2.4. Analysis of EGFR Expression
EGFR expression was considered positive when membrane tumor cell was stained in brown color. An external positive control was performed with placenta tissue and a cell line of esophageal squamous carcinoma with positive EGFR (Figure 1).
Tissue analysis was performed by trained investigators and reviewed by an experienced pathologist blinded to clinical and pathological patient’s information.
2.5. Statistical Analysis
Data are presented as mean ± SD, and frequencies and percentages when appropriate. The following variables were analyzed: gender, age, tumor place, tumor differentiation, surgical staging, and survival. These variables were related to EGFR expression (yes/no). Quantitative data were analyzed using t-test, whereas qualitative variables were tested with chi-square test. Survival was described using Kaplan-Meier analysis. The value was considered statistically significant when ≤0.05.
A total of 37 patients met the inclusion criteria for the study and had their charts reviewed. Of these, 16 patients (43.2%) had EGFR expression. The characteristics of patients grouped as positive and negative EGFR expression are shown in Table 1. Men represented the majority of patients in both groups. Tumor localization did not differ between groups, with approximately two-thirds located at the GEJ (Siewert I and II), and the remaining in the esophagus. Although well-differentiated tumors were less frequent in EGFR positive patients (44%) as opposed to 76% in EGFR negative, the difference was not statistically significant. Significant differences were found in pTNM staging. EFGR positive tumors presented higher scores either for pT ( = 94% versus 51%), pN involvement (94% versus 53%), or pM (57% versus 0%), in comparison with EGFR negative lesions. Accordingly tumor staging also differed between groups: all patients with positive EGFR belonged to stages III or IV, whereas most patients (62%) negative for EGFR had stage I or II lesions. EGFR expression was more frequent as higher was the pTNM staging (I and II = 0% versus III = 47% versus IV = 100%; ).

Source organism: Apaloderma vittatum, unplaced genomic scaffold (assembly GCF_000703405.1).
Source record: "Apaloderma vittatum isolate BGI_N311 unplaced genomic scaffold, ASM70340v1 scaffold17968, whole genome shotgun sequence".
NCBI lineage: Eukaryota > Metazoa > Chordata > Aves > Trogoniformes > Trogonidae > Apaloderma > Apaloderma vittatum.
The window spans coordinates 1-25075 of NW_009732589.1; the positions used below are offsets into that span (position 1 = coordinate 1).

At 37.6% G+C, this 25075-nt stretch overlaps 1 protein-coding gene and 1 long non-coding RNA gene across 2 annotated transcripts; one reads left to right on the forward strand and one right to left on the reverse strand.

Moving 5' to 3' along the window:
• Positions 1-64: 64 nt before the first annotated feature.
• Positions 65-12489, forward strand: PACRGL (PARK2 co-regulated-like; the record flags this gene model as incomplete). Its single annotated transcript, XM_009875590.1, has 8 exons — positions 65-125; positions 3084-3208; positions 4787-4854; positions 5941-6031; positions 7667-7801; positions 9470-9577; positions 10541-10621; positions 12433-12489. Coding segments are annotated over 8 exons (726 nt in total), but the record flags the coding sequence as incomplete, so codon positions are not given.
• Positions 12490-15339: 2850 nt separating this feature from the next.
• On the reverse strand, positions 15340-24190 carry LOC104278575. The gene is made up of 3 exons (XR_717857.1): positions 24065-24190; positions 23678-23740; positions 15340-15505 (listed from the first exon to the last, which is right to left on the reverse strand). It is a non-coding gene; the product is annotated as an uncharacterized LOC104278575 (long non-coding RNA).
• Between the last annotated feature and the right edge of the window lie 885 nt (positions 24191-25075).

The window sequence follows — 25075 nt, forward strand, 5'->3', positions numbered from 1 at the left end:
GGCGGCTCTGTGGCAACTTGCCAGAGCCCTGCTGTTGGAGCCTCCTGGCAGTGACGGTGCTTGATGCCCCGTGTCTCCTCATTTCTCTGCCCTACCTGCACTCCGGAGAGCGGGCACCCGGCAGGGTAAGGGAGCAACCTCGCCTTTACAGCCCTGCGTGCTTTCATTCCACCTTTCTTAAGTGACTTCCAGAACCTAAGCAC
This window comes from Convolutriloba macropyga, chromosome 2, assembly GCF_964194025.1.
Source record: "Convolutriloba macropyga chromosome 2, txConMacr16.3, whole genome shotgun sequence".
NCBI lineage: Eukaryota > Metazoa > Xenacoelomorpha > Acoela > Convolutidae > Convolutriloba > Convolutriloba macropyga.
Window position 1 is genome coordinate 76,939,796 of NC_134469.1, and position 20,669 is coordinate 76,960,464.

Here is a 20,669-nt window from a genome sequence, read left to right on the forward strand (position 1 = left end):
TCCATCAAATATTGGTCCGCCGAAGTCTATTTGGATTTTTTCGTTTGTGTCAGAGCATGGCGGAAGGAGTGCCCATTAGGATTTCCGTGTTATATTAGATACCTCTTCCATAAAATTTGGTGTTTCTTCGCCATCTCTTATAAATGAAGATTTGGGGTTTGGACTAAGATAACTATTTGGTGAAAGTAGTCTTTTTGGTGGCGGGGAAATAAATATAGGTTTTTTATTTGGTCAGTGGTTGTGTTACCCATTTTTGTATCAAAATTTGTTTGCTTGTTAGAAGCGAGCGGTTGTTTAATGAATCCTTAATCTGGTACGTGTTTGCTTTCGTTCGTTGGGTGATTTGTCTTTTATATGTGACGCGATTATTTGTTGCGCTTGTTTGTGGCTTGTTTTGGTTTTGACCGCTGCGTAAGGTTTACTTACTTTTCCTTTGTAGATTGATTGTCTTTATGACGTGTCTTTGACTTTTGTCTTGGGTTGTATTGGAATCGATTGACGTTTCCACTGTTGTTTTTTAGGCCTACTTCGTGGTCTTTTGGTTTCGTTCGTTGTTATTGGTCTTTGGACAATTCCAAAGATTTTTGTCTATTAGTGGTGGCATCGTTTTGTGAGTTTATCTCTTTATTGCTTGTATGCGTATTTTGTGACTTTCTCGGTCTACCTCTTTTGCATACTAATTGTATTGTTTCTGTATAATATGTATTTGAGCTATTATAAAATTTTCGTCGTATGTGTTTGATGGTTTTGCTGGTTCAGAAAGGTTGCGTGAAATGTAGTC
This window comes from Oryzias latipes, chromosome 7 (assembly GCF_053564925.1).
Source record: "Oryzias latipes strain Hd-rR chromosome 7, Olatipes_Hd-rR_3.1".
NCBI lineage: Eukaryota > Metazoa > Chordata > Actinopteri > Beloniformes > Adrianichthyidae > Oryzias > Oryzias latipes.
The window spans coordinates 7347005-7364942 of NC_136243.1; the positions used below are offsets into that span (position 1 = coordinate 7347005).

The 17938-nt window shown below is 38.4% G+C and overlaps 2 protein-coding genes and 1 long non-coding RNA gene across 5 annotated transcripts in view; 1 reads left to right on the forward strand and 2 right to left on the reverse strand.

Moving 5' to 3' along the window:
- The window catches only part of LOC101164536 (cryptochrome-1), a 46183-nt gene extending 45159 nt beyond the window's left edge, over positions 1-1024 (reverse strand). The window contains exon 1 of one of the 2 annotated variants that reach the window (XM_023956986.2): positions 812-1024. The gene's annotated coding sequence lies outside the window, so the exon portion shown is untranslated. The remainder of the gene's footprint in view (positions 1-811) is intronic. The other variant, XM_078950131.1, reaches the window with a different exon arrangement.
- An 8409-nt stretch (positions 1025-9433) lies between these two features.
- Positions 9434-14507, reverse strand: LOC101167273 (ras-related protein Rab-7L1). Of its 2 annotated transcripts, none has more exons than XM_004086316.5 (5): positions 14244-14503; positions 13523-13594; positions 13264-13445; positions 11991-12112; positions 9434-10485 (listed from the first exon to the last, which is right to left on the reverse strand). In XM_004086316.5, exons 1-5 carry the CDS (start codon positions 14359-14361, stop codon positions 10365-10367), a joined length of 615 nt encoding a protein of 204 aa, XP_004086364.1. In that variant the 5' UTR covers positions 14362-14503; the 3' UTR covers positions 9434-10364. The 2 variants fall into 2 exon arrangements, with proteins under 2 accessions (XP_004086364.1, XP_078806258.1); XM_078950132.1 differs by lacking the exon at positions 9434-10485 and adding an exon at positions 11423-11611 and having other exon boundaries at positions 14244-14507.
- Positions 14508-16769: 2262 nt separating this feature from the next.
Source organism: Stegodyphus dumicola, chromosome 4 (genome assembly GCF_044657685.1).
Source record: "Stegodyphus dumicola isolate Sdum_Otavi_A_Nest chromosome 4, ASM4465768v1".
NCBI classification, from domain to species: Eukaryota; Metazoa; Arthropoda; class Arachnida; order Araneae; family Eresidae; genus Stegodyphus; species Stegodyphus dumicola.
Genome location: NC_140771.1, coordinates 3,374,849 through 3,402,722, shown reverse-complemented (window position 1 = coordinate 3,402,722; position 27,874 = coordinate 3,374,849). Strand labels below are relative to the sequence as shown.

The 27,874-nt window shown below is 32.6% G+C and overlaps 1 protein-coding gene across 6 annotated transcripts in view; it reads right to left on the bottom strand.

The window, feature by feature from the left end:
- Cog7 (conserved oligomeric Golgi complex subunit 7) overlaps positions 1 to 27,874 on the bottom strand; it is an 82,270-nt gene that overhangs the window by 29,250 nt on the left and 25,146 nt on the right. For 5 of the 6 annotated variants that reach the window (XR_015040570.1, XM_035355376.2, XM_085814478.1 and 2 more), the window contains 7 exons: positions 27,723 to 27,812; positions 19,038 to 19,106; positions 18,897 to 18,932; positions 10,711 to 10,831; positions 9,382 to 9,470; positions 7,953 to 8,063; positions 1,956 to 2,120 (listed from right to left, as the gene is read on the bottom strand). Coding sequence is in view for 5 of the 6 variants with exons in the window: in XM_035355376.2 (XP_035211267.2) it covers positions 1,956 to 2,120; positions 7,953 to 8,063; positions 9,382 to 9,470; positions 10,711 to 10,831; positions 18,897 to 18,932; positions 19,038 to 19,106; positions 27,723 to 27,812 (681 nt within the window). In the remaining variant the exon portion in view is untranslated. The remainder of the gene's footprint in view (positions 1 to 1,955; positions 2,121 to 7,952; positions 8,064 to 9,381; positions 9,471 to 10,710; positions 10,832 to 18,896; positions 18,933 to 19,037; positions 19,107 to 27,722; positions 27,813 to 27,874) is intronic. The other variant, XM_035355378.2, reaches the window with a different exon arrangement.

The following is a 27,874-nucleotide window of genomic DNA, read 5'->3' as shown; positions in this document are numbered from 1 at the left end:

Out of 37 patients, 4 died soon after the surgery due to operatory complications, including pneumonia and anastomotic leak. As presented in Figure 2, survival was significantly higher in EGFR negative patients compared to those who expressed EGFR (21.7 versus 10.5 months; ).